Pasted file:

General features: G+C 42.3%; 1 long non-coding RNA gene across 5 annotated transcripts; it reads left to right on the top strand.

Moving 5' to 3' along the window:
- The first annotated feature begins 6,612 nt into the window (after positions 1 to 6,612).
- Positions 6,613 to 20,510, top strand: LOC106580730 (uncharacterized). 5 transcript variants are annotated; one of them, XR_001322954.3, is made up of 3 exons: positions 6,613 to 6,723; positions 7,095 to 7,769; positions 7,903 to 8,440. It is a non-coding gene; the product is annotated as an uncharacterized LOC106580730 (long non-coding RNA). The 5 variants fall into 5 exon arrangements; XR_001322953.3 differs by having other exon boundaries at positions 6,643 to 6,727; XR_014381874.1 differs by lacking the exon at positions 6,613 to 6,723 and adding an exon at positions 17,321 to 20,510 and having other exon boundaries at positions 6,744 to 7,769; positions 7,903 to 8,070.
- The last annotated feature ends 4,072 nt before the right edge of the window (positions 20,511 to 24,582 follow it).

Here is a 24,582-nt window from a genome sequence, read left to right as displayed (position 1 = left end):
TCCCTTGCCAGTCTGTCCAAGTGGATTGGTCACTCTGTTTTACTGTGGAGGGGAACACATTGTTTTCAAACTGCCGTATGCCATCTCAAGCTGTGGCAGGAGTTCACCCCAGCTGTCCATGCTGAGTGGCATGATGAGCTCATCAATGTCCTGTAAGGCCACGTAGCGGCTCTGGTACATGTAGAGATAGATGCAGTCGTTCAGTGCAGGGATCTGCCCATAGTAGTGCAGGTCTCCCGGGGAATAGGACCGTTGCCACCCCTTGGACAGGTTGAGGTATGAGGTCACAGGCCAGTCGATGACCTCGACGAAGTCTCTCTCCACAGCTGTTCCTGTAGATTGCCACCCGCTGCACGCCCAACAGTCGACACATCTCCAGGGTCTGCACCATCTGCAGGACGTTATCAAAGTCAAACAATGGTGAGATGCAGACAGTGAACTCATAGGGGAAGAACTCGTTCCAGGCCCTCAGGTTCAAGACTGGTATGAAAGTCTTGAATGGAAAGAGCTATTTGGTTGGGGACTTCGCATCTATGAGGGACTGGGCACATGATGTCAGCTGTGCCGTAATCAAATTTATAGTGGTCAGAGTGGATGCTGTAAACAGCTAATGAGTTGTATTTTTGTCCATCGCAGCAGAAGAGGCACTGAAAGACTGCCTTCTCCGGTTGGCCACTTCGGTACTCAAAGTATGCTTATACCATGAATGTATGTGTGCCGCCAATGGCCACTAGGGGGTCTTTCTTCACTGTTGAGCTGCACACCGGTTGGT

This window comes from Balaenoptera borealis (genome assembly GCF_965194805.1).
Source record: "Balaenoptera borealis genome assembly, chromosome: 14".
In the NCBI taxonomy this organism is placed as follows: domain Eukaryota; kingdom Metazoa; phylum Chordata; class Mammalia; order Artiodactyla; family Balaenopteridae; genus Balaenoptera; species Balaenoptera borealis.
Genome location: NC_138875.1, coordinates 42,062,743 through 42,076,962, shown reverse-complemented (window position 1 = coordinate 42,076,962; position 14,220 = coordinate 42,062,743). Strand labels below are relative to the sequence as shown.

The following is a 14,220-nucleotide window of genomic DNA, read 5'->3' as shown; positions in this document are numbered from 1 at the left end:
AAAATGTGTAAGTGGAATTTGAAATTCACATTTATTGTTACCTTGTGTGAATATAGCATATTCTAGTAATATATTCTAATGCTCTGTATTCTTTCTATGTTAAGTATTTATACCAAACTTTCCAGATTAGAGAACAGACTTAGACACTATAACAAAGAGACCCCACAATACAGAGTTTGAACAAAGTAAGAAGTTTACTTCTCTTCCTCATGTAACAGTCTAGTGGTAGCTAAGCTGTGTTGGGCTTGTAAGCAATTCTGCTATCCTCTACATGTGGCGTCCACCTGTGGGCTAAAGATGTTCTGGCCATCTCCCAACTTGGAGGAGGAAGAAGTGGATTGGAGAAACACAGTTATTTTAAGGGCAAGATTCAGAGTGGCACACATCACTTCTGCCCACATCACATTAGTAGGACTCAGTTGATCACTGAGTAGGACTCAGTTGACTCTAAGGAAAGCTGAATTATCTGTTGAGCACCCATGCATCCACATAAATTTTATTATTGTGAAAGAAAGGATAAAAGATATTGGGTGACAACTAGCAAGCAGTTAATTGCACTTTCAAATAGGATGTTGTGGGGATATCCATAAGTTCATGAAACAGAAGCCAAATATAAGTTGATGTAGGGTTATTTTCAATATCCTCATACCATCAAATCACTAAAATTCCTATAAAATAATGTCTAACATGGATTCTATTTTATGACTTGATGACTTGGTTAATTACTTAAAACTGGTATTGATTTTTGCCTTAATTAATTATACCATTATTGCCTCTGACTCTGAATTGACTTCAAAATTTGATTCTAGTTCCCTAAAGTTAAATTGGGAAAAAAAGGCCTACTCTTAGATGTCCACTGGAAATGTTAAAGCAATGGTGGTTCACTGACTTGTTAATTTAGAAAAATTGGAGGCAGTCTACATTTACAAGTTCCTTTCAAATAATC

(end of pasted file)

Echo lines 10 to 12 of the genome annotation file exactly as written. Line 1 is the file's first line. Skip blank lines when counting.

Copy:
In the NCBI taxonomy this organism is placed as follows: domain Eukaryota; kingdom Metazoa; phylum Chordata; class Mammalia; order Artiodactyla; family Balaenopteridae; genus Balaenoptera; species Balaenoptera borealis.
Genome location: NC_138875.1, coordinates 42,062,743 through 42,076,962, shown reverse-complemented (window position 1 = coordinate 42,076,962; position 14,220 = coordinate 42,062,743). Strand labels below are relative to the sequence as shown.

The following is a 14,220-nucleotide window of genomic DNA, read 5'->3' as shown; positions in this document are numbered from 1 at the left end: